An example: suppose you own a webshop and you want an easy way to ask new customers for consent to send them your newsletter. During the final phase of the purchase process, you can include a checkbox that is checked by default. This lets a new webshop customer decide if they want to withdraw their consent by unchecking the box (opt-out) to indicate that they do not wish to receive your commercial emails.

Note that this only applies to the final phase of the order process, when an existing customer relationship has already been formed.

B2B customer relationship

If an organisation enters into an agreement with another organisation, this usually results in multiple customer relationships within one and the same business. In that case, make sure to determine whom you are forming what type of relationship with and adjust your communication accordingly. For example, you form a customer relationship with the company’s decision-maker, but indirectly also with the employees who use your product or service.

An example: suppose you own a wholesale company that sells car parts and many of your customers are workshops. You maintain contact with the owners of these workshops, who purchase your products and services. You can send the owner of a workshop emails about offers and new products or services. However, you are not allowed to include all employees of all workshops in your database for commercial emails.

Note that you must have given the buyer (the workshop owner in this case) the option to opt out of or object to receiving your emails. A pre-checked checkbox is not the only way to acquire opt-out consent; you can also send your relations a neutral email in which you inform them about your sending of commercial messages and clearly let them know how they can opt out of receiving these messages.

In short: you are allowed to send B2B emails that suit the type of customer relationship you have with the recipient. You are only allowed to send commercial emails to all other employee email addresses in the organisation if the owners of these addresses have given you their consent via an opt-in.

Note: service emails versus service-related emails

Be careful not to confuse the term “service emails” under the GDPR with emails that you perceive as services related to your product or service. Under the GDPR, service emails are e.g. track & trace emails or text messages or emails that inform customers that their flight is delayed. You are always free to send such messages.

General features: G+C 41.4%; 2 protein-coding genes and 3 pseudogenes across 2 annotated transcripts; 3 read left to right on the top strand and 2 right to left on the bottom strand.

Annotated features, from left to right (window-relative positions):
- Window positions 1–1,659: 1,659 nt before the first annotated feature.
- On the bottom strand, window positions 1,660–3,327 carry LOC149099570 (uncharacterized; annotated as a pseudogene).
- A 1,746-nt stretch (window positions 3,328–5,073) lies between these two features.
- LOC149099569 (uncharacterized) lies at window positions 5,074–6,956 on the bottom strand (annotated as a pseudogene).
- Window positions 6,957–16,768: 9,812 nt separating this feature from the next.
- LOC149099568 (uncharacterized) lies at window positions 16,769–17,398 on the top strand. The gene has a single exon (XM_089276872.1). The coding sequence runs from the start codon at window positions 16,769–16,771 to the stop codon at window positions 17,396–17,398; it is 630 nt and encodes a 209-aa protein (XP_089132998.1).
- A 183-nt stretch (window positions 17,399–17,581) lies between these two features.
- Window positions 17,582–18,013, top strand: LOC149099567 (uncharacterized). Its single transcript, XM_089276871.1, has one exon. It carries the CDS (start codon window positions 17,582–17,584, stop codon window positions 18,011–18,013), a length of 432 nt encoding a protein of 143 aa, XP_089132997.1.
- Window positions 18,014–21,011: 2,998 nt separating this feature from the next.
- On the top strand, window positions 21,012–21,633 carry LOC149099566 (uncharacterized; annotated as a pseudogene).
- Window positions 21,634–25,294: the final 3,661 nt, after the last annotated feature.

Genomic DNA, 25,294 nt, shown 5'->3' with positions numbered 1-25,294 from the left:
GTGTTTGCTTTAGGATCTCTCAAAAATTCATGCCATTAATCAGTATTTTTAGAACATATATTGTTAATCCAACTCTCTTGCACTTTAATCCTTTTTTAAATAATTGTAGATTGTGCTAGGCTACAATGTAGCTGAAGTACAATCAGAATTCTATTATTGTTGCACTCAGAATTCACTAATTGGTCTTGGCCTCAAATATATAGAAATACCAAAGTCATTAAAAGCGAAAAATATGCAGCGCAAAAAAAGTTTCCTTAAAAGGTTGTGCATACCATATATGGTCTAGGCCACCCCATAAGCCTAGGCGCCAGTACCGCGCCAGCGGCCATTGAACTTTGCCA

However, if you e.g. offer free clothing advice through your webshop, that is considered a service rendered by your business. You can only send customers emails about such matters if you follow the aforementioned rules.

Conclusion: you do not need an opt-in if there is an existing customer relationship. Although it would be the decent thing to do, it is sufficient to offer customers an opt-out option as long as you operate within the applicable frameworks. If you send B2B emails, you do not need an opt-in (or opt-out) as long as the messages you send suit the type of relationship you have with a customer.

What is going to change? Follow the “Road to the GDPR”

Of course, it is important to make sure that your internal processes are all in compliance with the GDPR. When can you use what type of personal data? Can you prove that you received consent to use someone’s data? Other aspects pertaining to the GDPR to pay close attention to include storage periods, processor agreements and purpose limitation.

Would you like to know more about what is going to change when the GDPR enters into force? Following our “Road to the GDPR” helps you make your marketing department (more) GDPR-proof. After completing this health check, we will send you practical guidelines that you can put to good use right away.

Follow the Road to the GDPR

It is important to us to handle the new privacy legislation correctly. The contents of this blog have therefore been verified by ICTRecht. We provide this information to you so you can gain a better understanding of what the GDPR can mean to marketers. The purpose of this blog article is to share knowledge and it should not be viewed as official legal advice. In reading this article, you safeguard Webpower, ICTRecht and the author against any legal implications. We recommend always consulting a legal adviser before implementing any GDPR-related measures in your organisation.


Share this article